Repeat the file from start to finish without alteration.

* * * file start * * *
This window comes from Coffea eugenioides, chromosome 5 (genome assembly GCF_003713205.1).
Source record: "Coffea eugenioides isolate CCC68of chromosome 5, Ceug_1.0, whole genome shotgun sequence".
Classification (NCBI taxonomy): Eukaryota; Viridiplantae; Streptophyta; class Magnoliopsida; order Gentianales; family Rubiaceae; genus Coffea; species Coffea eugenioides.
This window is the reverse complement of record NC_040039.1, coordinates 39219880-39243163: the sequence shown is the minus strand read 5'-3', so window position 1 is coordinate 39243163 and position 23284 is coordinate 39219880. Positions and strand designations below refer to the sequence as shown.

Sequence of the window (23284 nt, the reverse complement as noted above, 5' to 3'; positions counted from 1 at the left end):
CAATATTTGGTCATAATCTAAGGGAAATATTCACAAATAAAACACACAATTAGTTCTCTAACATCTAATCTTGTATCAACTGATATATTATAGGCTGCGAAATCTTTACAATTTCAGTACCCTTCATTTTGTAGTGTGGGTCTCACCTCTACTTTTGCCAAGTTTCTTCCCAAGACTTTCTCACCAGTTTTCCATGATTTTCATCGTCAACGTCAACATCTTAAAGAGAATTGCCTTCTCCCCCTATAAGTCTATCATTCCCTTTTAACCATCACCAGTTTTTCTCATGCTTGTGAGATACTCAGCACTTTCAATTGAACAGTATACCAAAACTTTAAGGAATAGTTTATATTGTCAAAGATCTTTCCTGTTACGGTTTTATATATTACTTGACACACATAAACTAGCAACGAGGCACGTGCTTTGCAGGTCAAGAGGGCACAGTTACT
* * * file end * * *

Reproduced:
This window comes from Coffea eugenioides, chromosome 5 (genome assembly GCF_003713205.1).
Source record: "Coffea eugenioides isolate CCC68of chromosome 5, Ceug_1.0, whole genome shotgun sequence".
Classification (NCBI taxonomy): Eukaryota; Viridiplantae; Streptophyta; class Magnoliopsida; order Gentianales; family Rubiaceae; genus Coffea; species Coffea eugenioides.
This window is the reverse complement of record NC_040039.1, coordinates 39219880-39243163: the sequence shown is the minus strand read 5'-3', so window position 1 is coordinate 39243163 and position 23284 is coordinate 39219880. Positions and strand designations below refer to the sequence as shown.

Sequence of the window (23284 nt, the reverse complement as noted above, 5' to 3'; positions counted from 1 at the left end):
CAATATTTGGTCATAATCTAAGGGAAATATTCACAAATAAAACACACAATTAGTTCTCTAACATCTAATCTTGTATCAACTGATATATTATAGGCTGCGAAATCTTTACAATTTCAGTACCCTTCATTTTGTAGTGTGGGTCTCACCTCTACTTTTGCCAAGTTTCTTCCCAAGACTTTCTCACCAGTTTTCCATGATTTTCATCGTCAACGTCAACATCTTAAAGAGAATTGCCTTCTCCCCCTATAAGTCTATCATTCCCTTTTAACCATCACCAGTTTTTCTCATGCTTGTGAGATACTCAGCACTTTCAATTGAACAGTATACCAAAACTTTAAGGAATAGTTTATATTGTCAAAGATCTTTCCTGTTACGGTTTTATATATTACTTGACACACATAAACTAGCAACGAGGCACGTGCTTTGCAGGTCAAGAGGGCACAGTTACT